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The fields of music psychology/education and music therapy have grown significantly in the past two decades. Curiously though, they have developed somewhat in isolation from the humanities, and more specifically, the study of music itself 'musicology'. While attempts have been made (by Eric Clarke and Nicholas Cook) to use psychological research to help our understanding of musicology, the relationship has not been reciprocated. Applied Musicologyexplores and demonstrates how musicology can influence and inform the psychological study of music within the social sciences. Within the book, Professor Ockelford establishes and lays the foundations for a new field of enquiry - 'applied musicology'. The book includes chapters on a range of topics including,perfect pitch, music and autistic savants, and anticipatory processes in music. It is of interest for students and researchers in music psychology and musicology.
Table of Contents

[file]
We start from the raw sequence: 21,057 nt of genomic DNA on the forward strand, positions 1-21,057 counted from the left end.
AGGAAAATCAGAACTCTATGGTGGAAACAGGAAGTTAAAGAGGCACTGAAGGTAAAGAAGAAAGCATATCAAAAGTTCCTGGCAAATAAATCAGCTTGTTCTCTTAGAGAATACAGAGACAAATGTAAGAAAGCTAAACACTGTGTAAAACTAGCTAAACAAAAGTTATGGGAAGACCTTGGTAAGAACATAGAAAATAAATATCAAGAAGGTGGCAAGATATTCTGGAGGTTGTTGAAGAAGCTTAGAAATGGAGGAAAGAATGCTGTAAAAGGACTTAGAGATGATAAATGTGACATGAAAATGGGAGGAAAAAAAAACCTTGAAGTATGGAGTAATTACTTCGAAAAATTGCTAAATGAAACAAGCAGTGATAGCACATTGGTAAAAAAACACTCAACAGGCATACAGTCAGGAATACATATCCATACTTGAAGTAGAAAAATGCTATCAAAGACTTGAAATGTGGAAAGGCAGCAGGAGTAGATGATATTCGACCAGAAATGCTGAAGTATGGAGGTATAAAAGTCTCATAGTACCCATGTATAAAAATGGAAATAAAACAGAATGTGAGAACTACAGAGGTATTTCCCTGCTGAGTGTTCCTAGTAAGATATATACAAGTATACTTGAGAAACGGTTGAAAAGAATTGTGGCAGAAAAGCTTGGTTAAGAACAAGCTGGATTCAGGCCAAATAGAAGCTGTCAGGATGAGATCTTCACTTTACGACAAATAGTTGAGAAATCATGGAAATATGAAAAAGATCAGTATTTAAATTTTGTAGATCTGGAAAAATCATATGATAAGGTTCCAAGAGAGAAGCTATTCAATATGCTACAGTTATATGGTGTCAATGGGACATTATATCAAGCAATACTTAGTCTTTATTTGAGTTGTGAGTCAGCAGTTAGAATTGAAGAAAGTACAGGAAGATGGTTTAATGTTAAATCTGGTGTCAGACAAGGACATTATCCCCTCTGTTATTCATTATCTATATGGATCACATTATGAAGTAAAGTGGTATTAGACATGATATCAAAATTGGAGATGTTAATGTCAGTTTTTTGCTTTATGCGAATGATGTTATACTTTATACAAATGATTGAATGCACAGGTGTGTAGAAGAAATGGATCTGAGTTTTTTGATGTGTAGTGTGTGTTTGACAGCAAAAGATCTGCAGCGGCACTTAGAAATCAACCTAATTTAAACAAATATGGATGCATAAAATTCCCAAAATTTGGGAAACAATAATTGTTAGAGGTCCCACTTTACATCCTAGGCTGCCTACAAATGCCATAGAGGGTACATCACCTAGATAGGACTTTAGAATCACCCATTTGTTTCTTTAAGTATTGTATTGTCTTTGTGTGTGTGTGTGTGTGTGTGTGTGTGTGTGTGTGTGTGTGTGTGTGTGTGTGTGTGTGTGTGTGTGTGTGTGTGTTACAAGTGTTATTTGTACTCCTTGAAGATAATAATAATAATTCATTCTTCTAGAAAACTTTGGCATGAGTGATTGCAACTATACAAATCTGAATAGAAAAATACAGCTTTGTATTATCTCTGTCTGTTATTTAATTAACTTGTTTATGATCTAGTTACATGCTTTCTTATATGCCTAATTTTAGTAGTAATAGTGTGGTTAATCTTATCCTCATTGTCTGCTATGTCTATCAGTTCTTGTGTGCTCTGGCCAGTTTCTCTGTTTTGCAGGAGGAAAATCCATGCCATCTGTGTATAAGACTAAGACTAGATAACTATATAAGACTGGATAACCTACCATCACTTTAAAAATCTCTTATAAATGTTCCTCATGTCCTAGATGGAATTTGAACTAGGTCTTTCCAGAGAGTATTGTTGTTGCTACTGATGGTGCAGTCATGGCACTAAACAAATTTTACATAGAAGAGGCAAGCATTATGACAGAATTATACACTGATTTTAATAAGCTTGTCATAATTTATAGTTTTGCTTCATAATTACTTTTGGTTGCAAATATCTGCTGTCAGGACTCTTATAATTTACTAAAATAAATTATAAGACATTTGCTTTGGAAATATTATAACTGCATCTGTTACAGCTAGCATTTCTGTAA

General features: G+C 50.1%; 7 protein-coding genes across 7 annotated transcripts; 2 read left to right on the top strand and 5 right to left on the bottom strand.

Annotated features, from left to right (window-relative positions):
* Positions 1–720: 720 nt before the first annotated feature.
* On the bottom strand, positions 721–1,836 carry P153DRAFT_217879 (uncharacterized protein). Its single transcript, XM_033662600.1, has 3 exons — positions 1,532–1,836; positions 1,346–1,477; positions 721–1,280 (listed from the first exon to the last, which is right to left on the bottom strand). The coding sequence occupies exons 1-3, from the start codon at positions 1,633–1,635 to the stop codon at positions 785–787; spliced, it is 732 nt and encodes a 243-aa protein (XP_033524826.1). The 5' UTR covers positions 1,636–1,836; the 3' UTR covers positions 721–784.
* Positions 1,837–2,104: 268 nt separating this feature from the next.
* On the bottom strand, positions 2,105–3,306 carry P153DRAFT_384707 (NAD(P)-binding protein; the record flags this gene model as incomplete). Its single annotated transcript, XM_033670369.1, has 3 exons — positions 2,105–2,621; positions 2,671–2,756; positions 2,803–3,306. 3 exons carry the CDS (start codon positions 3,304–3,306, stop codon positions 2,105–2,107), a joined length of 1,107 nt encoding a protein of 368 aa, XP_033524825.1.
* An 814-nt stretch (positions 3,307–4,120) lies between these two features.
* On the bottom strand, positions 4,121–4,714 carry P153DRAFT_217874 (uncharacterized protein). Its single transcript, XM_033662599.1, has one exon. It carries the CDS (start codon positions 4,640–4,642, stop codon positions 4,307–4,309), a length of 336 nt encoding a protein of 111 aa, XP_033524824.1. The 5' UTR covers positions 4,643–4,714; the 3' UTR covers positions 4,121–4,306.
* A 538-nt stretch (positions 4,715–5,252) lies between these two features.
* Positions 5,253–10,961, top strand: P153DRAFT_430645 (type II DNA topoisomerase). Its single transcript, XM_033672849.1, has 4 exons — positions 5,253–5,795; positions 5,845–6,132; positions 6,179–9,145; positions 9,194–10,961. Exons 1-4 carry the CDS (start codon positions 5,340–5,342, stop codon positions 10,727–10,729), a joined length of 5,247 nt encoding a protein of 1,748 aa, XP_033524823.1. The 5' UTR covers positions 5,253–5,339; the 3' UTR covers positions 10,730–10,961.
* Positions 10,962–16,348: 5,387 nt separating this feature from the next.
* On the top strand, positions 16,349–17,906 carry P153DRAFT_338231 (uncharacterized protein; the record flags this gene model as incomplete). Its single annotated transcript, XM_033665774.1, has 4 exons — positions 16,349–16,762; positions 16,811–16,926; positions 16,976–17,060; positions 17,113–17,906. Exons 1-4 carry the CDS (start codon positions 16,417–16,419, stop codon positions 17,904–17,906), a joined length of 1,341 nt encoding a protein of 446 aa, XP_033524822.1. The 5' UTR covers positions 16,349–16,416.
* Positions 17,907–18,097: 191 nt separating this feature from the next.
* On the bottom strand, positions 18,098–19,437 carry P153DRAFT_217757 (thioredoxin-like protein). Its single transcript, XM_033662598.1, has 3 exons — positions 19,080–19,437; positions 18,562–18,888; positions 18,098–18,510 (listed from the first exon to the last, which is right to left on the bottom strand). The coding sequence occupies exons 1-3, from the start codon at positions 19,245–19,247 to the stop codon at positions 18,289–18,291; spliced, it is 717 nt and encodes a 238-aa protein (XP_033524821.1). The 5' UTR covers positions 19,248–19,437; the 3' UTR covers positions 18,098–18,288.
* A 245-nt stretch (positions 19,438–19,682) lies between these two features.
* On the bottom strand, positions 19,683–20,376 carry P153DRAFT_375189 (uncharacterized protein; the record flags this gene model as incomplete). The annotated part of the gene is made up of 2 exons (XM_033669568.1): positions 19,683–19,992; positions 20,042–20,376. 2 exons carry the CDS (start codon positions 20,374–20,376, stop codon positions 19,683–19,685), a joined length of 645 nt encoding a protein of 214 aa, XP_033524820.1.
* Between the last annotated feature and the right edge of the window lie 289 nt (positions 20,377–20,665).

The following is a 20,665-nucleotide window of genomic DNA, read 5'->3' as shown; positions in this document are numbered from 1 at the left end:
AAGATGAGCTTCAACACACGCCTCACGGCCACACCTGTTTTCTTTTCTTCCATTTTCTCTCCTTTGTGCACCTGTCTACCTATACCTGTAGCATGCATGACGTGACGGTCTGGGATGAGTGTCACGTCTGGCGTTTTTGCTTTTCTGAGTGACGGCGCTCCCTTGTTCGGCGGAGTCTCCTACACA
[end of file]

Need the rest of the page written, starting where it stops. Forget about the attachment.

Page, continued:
Foreword Preface Rationale and Theoretical Context 1. Introduction 2. Music Theory and the Zygonic Approach Applying Zygonic Theory to Investigate Music Education, Therapy and Psychological Assessment 3. Gauging Intentionality in Musical Interaction in Educational, Therapeutic and Diagnostic Contexts 4. From Intentionality to Influence: Gauging the Impact of One Performer on Another in Improvised Musical Dialogues 5. Modelling Musical Development in Children with Complex Needs: The Sounds of Intent Project Applying Zygonic Theory to Explore Exceptional Musical Abilities 6. On Absolute Pitch, and the Disaggregation of Chords 7. Exploring Learning, Memory and Creativity in a Musical Savant Applying Zygonic Theory to Probe Music-Structural Cognition 8. Why Knowing What's Going to Happen Next Makes Anticipation in Music All the Sweeter 9. Can Music Survive without Listening Grammars? Studies in the Perception of Atonality The Future of Applied Musicology 10. Conclusion